Wednesday, March 07, 2007

Can a Brain Scan Prove You're Telling the Truth?

By Phil McKenna,
Source: New Scientist

A new "truth-telling" industry is emerging in the US which uses brain scans to determine whether or not people are lying. But experts are already questioning the ethics and validity of such tests.

The trouble began in 2003 when a fire gutted Harvey Nathan’s deli in Charleston, South Carolina. In the aftermath, Nathan fought off police charges of arson, but his insurers’ lingering doubts over his innocence have since tied up a payout that could exceed $200,000.

Which is why, last December (2006), Nathan travelled across the US and paid $1500 to have his brain scanned. “We provide a service for people who need to prove they are telling the truth,” says Joel Huizenga, a biologist turned entrepreneur and CEO of No Lie MRI of Tarzana, California.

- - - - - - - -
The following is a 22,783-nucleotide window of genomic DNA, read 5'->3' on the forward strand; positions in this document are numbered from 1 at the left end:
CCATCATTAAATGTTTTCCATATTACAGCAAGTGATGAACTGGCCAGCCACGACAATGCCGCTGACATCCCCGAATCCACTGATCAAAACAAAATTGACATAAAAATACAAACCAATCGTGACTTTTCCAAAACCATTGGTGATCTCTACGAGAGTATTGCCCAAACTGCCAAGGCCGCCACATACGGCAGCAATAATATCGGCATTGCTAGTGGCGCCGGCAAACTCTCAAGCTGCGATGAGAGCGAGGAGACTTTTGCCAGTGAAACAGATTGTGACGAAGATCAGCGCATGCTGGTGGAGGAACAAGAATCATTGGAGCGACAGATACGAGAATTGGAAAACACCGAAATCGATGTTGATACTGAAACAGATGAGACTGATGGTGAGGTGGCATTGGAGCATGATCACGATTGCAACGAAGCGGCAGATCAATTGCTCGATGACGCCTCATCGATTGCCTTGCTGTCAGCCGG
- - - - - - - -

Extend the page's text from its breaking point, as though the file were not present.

In what amounted to the world’s first commercial lie-detection test using function magnetic resonance imaging (fMRI), technicians at No Lie mapped blood flow within Nathan’s brain while he answered a battery of questions about the deli fire and compared the results to control tests during which Nathan was asked to lie.


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